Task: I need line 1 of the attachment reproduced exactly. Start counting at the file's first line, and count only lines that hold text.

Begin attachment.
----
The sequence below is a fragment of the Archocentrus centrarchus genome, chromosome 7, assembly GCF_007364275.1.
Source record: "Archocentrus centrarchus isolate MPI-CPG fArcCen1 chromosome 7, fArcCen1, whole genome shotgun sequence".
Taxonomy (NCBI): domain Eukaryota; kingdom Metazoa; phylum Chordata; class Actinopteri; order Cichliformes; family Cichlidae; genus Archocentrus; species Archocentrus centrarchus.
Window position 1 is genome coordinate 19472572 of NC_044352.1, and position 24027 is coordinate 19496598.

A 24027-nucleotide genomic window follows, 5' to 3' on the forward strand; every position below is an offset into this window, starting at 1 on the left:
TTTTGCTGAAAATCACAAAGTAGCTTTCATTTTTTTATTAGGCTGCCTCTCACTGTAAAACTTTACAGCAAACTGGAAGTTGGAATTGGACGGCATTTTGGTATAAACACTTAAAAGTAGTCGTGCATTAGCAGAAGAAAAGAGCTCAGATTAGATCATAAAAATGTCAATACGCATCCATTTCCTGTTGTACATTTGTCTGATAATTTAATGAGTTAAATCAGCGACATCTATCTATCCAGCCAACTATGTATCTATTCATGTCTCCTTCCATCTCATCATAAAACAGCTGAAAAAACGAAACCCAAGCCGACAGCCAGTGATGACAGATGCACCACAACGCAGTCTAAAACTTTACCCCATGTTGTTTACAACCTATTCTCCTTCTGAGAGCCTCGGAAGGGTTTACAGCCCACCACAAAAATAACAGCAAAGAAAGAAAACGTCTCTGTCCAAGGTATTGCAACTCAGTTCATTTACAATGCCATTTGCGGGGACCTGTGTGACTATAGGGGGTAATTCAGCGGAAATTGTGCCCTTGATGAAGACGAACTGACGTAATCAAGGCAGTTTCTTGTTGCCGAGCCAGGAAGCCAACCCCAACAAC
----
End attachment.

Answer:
The sequence below is a fragment of the Archocentrus centrarchus genome, chromosome 7, assembly GCF_007364275.1.